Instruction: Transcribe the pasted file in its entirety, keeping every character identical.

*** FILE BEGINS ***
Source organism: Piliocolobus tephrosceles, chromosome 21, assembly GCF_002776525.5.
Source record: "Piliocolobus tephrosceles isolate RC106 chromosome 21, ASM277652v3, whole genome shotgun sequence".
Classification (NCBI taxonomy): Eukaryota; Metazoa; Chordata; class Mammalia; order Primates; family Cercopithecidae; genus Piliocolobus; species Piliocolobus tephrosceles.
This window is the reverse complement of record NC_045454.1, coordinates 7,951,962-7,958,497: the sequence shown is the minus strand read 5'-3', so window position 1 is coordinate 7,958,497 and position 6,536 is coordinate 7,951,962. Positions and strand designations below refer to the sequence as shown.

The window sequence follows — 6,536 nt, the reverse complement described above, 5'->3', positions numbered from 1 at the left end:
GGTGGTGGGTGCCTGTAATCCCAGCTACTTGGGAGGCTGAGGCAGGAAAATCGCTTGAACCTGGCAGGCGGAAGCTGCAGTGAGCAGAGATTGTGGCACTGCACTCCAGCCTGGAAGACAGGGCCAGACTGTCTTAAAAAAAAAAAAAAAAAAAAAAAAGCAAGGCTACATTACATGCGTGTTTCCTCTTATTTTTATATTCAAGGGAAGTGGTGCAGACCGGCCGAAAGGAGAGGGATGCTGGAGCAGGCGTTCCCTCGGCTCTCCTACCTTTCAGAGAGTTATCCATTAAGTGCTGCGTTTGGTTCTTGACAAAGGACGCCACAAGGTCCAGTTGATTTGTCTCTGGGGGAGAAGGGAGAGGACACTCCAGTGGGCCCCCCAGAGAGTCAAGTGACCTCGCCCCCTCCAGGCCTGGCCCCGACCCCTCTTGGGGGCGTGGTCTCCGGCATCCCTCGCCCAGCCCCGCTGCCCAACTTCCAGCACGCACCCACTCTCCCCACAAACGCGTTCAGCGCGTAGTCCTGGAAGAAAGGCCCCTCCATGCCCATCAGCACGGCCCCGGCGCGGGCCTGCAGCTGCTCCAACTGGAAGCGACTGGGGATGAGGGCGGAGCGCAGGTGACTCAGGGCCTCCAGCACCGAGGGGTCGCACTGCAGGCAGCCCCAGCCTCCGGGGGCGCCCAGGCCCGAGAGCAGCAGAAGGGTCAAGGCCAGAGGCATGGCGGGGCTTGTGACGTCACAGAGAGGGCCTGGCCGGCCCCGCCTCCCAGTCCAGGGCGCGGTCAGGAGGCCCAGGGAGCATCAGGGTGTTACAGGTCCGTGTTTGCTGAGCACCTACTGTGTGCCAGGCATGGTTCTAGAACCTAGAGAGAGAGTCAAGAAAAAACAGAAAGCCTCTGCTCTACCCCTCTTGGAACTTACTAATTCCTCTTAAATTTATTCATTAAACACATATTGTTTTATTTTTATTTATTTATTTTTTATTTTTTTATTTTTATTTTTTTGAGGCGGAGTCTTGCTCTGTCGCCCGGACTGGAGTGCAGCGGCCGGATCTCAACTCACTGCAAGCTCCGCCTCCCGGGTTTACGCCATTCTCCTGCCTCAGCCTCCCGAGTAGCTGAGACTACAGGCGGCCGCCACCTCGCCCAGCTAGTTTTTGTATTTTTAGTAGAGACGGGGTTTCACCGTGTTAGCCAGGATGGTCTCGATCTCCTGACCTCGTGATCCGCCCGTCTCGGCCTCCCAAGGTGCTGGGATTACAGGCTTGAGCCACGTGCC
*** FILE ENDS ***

Source organism: Piliocolobus tephrosceles, chromosome 21, assembly GCF_002776525.5.
Source record: "Piliocolobus tephrosceles isolate RC106 chromosome 21, ASM277652v3, whole genome shotgun sequence".
Classification (NCBI taxonomy): Eukaryota; Metazoa; Chordata; class Mammalia; order Primates; family Cercopithecidae; genus Piliocolobus; species Piliocolobus tephrosceles.
This window is the reverse complement of record NC_045454.1, coordinates 7,951,962-7,958,497: the sequence shown is the minus strand read 5'-3', so window position 1 is coordinate 7,958,497 and position 6,536 is coordinate 7,951,962. Positions and strand designations below refer to the sequence as shown.

The window sequence follows — 6,536 nt, the reverse complement described above, 5'->3', positions numbered from 1 at the left end:
GGTGGTGGGTGCCTGTAATCCCAGCTACTTGGGAGGCTGAGGCAGGAAAATCGCTTGAACCTGGCAGGCGGAAGCTGCAGTGAGCAGAGATTGTGGCACTGCACTCCAGCCTGGAAGACAGGGCCAGACTGTCTTAAAAAAAAAAAAAAAAAAAAAAAAGCAAGGCTACATTACATGCGTGTTTCCTCTTATTTTTATATTCAAGGGAAGTGGTGCAGACCGGCCGAAAGGAGAGGGATGCTGGAGCAGGCGTTCCCTCGGCTCTCCTACCTTTCAGAGAGTTATCCATTAAGTGCTGCGTTTGGTTCTTGACAAAGGACGCCACAAGGTCCAGTTGATTTGTCTCTGGGGGAGAAGGGAGAGGACACTCCAGTGGGCCCCCCAGAGAGTCAAGTGACCTCGCCCCCTCCAGGCCTGGCCCCGACCCCTCTTGGGGGCGTGGTCTCCGGCATCCCTCGCCCAGCCCCGCTGCCCAACTTCCAGCACGCACCCACTCTCCCCACAAACGCGTTCAGCGCGTAGTCCTGGAAGAAAGGCCCCTCCATGCCCATCAGCACGGCCCCGGCGCGGGCCTGCAGCTGCTCCAACTGGAAGCGACTGGGGATGAGGGCGGAGCGCAGGTGACTCAGGGCCTCCAGCACCGAGGGGTCGCACTGCAGGCAGCCCCAGCCTCCGGGGGCGCCCAGGCCCGAGAGCAGCAGAAGGGTCAAGGCCAGAGGCATGGCGGGGCTTGTGACGTCACAGAGAGGGCCTGGCCGGCCCCGCCTCCCAGTCCAGGGCGCGGTCAGGAGGCCCAGGGAGCATCAGGGTGTTACAGGTCCGTGTTTGCTGAGCACCTACTGTGTGCCAGGCATGGTTCTAGAACCTAGAGAGAGAGTCAAGAAAAAACAGAAAGCCTCTGCTCTACCCCTCTTGGAACTTACTAATTCCTCTTAAATTTATTCATTAAACACATATTGTTTTATTTTTATTTATTTATTTTTTATTTTTTTATTTTTATTTTTTTGAGGCGGAGTCTTGCTCTGTCGCCCGGACTGGAGTGCAGCGGCCGGATCTCAACTCACTGCAAGCTCCGCCTCCCGGGTTTACGCCATTCTCCTGCCTCAGCCTCCCGAGTAGCTGAGACTACAGGCGGCCGCCACCTCGCCCAGCTAGTTTTTGTATTTTTAGTAGAGACGGGGTTTCACCGTGTTAGCCAGGATGGTCTCGATCTCCTGACCTCGTGATCCGCCCGTCTCGGCCTCCCAAGGTGCTGGGATTACAGGCTTGAGCCACGTGCC